An Open-label Study of the Safety and Efficacy of Sertaconazole Nitrate in the Treatment of Seborrheic Dermatitis

August 2011 | Volume 10 | Issue 8 | Original Article | 895 | Copyright © August 2011

Boni E. Elewski MD and Wendy C. Cantrell CRNP

Objectives: To demonstrate the efficacy and evaluate the safety of sertaconazole nitrate cream 2% in the treatment of seborrheic dermatitis (SD).
Design: Single-center, open-label study.
Setting: One academic medical center.
Participants: Twenty adult male and female subjects aged 22 to 85 years (average, 56 years) with mild-to-severe seborrheic dermatitis of the face.
Measurements: The primary efficacy evaluation was the proportion of subjects with a score of 0 or 1 at the end of treatment (week 4) on the Investigator's Static Global Assessment scale. Secondary end points included percent change from baseline to week 4 in sum individual scores of erythema, scaling, induration, and pruritus at a preselected target lesion. Other end points included change in scores on Subject's Global Assessment scale and the Dermatology Life Quality Index.
Results: Success on the primary end point was achieved by 10 of 17 evaluable subjects (58.8%). Improvements in Investigator's Static Global Assessment score from baseline were statistically significant at each week. Significant improvements were also demonstrated in erythema, scaling, induration, and pruritus at week 4 compared to baseline. Improvement in Subject's Global Assessment scores compared to baseline were significant only at week 1 (P=0.031). Change in total mean SD Dermatology Life Quality Index scores from baseline to week 4 was 0.34 (± 0.62, P=0.039).
Conclusion: The results of this preliminary study support the efficacy and safety of sertaconazole nitrate cream, 2%, for the treatment of seborrheic dermatitis.

J Drugs Dermatol. 2011;10(8):898-902.


Seborrheic dermatitis (SD) is a common recurrent skin disorder characterized by erythema and scaling, with occasional papule and plaque formation and variable pruritus. The plaques of SD often appear red, flaky, and greasy-looking. Commonly affected areas include regions of the head and trunk where sebaceous glands are prevalent, including the scalp, nasolabial folds, eyebrows, and ears.1 Estimates of the prevalence of the disease in the general population range from 1% to 3%, with higher rates in early childhood, late life, and immunocompromised individuals, such as those with HIV/AIDS.2-6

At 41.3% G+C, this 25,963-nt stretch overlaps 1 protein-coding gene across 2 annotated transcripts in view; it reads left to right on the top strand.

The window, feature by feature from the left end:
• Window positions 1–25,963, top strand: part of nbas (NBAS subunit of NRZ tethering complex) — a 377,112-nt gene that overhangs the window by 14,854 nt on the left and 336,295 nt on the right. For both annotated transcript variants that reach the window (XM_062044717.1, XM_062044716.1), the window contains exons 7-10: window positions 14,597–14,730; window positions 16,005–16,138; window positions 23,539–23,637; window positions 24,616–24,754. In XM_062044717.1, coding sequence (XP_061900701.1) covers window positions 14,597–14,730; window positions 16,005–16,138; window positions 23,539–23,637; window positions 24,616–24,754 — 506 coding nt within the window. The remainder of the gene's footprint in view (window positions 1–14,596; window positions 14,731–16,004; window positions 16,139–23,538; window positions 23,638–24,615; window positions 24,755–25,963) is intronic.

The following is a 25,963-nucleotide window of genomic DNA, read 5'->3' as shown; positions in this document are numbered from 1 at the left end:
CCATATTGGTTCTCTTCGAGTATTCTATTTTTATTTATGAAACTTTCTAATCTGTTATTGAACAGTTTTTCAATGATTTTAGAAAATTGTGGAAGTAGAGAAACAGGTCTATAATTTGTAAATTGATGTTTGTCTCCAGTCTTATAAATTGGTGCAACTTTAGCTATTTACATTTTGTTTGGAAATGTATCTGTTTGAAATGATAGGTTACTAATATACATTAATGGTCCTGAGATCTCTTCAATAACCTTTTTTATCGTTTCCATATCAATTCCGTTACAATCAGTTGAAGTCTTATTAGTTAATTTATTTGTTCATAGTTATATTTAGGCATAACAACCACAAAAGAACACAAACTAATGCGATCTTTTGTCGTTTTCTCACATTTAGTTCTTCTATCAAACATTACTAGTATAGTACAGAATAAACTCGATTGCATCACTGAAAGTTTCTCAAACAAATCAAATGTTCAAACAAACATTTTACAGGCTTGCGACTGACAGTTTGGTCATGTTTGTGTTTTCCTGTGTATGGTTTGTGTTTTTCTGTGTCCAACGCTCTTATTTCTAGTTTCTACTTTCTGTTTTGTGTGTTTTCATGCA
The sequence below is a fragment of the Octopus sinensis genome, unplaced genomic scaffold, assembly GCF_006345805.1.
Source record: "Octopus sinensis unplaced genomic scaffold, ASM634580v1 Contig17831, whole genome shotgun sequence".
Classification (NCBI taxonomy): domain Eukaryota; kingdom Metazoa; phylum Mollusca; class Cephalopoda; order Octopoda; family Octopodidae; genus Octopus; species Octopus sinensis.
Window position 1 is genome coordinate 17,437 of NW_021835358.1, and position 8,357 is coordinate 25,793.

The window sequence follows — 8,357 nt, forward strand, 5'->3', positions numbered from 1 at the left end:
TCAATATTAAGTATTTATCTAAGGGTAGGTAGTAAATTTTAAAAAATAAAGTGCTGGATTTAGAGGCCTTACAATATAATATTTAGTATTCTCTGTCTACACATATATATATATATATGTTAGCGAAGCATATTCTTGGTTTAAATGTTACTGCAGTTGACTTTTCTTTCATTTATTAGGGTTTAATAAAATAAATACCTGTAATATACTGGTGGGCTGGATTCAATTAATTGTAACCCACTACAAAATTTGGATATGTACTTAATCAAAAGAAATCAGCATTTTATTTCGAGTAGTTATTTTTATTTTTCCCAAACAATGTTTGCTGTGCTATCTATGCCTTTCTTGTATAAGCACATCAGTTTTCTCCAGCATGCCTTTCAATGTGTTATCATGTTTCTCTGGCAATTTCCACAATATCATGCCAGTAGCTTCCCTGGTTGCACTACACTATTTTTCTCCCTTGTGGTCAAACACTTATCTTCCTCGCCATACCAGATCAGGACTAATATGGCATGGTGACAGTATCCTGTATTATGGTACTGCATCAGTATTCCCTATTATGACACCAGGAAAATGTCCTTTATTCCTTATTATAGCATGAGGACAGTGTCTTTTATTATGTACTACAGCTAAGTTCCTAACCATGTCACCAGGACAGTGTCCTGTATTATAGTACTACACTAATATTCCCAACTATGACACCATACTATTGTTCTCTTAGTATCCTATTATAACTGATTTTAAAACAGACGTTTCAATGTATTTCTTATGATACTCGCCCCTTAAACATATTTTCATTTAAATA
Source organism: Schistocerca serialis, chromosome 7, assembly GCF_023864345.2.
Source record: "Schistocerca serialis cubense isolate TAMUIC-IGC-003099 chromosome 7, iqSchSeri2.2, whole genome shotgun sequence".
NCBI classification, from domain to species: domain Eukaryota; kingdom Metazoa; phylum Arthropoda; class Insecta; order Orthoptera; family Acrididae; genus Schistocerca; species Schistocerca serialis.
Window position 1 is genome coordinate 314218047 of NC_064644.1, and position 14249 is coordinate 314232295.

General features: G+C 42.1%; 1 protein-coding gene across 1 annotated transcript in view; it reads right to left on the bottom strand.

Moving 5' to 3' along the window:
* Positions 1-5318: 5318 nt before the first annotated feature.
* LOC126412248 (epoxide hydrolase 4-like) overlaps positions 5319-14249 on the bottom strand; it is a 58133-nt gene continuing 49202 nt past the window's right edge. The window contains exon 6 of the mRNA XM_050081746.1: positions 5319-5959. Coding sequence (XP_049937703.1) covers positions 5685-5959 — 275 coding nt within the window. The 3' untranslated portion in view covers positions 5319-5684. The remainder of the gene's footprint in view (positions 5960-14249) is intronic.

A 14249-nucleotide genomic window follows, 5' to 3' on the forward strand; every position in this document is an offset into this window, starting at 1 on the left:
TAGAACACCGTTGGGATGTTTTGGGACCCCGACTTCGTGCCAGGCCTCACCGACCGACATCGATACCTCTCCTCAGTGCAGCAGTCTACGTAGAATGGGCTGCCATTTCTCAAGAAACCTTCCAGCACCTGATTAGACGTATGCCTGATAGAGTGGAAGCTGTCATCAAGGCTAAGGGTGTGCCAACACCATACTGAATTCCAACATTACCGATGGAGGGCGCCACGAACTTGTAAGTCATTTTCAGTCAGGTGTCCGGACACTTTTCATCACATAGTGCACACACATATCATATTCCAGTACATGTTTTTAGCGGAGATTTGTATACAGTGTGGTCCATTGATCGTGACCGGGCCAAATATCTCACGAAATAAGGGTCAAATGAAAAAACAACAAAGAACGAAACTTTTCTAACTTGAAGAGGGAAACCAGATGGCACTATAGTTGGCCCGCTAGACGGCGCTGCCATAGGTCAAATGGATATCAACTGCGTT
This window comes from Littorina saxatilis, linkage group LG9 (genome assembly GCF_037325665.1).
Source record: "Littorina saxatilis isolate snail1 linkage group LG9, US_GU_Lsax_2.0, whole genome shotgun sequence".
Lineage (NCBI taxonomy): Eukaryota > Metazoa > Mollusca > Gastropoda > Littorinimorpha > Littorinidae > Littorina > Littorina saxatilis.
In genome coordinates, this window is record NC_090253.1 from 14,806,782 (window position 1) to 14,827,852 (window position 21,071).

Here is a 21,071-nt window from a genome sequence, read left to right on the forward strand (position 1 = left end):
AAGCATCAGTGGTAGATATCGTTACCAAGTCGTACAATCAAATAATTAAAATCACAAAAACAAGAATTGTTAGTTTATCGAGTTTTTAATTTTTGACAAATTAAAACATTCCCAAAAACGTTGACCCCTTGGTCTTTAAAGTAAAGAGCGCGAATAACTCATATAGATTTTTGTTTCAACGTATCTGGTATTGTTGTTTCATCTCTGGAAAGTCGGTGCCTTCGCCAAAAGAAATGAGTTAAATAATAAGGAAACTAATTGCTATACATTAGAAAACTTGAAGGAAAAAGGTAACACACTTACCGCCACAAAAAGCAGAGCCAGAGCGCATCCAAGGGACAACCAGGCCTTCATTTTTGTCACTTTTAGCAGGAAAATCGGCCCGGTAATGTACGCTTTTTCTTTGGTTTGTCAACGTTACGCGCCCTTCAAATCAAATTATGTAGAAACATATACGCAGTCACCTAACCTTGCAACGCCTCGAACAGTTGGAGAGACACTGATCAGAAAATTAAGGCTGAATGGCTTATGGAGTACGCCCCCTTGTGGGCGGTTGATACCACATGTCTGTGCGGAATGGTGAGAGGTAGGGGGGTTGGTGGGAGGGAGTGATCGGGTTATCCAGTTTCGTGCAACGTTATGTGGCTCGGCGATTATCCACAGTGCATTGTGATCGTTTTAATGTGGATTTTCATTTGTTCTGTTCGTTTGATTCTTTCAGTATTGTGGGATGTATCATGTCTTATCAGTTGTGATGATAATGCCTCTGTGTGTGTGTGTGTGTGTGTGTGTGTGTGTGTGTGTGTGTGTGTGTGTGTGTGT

The diagnosis of SD is predominantly clinical. A history of waxing and waning severity and the pattern of skin involvement help differentiate SD from psoriasis and common dermatoses.7 Fungal culture may be helpful to rule out tinea capitis, but species of the yeast genus Malassezia, thought to contribute to the etiology of SD, are part of the normal skin flora, and their identification on culture does not necessarily contribute to diagnosis.7-8 Evidence suggests that species of Malassezia contribute to the pathogenesis of the disease in conjunction with environmental and genetic factors and co-morbid conditions.6,7,9 Indeed, the disease responds to treatment with antifungal agents, further suggesting a role for yeast in its etiology and pathogenesis.7
The central goal of the treatment of SD is to improve symptoms; no cure currently exists.7 Options for pharmacologic treatment include topical or systemic antifungal agents, mild topical corticosteroids, immunomodulators and medicated shampoos, either alone or in combination.6 Topical corticosteroids have been shown